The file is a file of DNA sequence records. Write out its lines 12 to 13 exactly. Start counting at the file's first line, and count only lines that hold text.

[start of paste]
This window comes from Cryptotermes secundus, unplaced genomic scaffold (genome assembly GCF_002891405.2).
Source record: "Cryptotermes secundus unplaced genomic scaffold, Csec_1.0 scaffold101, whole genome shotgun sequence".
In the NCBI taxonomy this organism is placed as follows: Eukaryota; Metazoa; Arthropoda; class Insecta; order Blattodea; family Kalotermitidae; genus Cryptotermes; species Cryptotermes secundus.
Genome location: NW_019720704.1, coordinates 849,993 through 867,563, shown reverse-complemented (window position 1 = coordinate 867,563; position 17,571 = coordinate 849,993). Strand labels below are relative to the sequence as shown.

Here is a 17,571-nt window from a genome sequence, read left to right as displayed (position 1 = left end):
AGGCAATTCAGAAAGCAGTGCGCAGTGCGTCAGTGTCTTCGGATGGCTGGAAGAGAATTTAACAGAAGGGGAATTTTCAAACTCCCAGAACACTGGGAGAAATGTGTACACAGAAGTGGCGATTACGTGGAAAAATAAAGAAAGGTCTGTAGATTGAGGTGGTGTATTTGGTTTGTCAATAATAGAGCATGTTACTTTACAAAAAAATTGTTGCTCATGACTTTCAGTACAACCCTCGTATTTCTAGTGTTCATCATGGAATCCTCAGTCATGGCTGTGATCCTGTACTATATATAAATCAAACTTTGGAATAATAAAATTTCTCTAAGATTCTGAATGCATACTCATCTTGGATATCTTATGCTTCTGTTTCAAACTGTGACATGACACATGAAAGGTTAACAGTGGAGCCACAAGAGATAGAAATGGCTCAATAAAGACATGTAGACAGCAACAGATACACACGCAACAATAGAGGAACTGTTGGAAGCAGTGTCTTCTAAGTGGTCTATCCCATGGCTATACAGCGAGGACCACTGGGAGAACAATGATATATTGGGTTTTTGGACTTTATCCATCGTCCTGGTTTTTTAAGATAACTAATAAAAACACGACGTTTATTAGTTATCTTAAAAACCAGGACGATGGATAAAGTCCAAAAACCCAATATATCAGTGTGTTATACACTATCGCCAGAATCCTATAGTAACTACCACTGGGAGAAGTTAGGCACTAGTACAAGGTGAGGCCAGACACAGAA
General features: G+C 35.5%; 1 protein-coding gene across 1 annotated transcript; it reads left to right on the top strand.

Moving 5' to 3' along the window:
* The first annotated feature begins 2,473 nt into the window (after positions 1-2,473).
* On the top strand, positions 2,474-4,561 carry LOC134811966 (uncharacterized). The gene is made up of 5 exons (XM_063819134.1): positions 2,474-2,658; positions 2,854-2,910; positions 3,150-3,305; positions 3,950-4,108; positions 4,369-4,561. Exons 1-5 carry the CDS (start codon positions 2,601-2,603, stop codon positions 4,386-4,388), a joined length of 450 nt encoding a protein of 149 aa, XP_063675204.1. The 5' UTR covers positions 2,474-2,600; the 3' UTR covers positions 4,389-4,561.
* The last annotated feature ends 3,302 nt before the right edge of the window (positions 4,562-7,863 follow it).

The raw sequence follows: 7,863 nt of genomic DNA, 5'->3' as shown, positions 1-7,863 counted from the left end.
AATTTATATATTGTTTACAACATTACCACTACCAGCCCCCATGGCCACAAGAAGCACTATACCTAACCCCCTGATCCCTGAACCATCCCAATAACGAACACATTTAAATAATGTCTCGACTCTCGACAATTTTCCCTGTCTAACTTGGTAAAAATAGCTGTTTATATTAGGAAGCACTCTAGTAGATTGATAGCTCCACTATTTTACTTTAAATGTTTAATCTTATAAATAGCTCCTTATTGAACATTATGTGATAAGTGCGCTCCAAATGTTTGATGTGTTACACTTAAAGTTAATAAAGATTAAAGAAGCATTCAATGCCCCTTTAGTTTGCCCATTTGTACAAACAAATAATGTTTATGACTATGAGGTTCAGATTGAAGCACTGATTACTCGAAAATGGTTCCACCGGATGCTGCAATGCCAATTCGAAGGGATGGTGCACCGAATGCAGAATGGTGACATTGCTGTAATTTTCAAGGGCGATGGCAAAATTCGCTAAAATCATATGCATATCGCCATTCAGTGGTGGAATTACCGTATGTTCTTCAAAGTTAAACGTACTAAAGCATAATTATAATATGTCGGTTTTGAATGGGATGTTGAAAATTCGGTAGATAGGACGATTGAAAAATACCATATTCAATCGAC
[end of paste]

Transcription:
The raw sequence follows: 7,863 nt of genomic DNA, 5'->3' as shown, positions 1-7,863 counted from the left end.
AATTTATATATTGTTTACAACATTACCACTACCAGCCCCCATGGCCACAAGAAGCACTATACCTAACCCCCTGATCCCTGAACCATCCCAATAACGAACACATTTAAATAATGTCTCGACTCTCGACAATTTTCCCTGTCTAACTTGGTAAAAATAGCTGTTTATATTAGGAAGCACTCTAGTAGATTGATAGCTCCACTATTTTACTTTAAATGTTTAATCTTATAAATAGCTCCTTATTGAACATTATGTGATAAGTGCGCTCCAAATGTTTGATGTGTTACACTTAAAGTTAATAAAGATTAAAGAAGCATTCAATGCCCCTTTAGTTTGCCCATTTGTACAAACAAATAATGTTTATGACTATGAGGTTCAGATTGAAGCACTGATTACTCGAAAATGGTTCCACCGGATGCTGCAATGCCAATTCGAAGGGATGGTGCACCGAATGCAGAATGGTGACATTGCTGTAATTTTCAAGGGCGATGGCAAAATTCGCTAAAATCATATGCATATCGCCATTCAGTGGTGGAATTACCGTATGTTCTTCAAAGTTAAACGTACTAAAGCATAATTATAATATGTCGGTTTTGAATGGGATGTTGAAAATTCGGTAGATAGGACGATTGAAAAATACCATATTCAATCGAC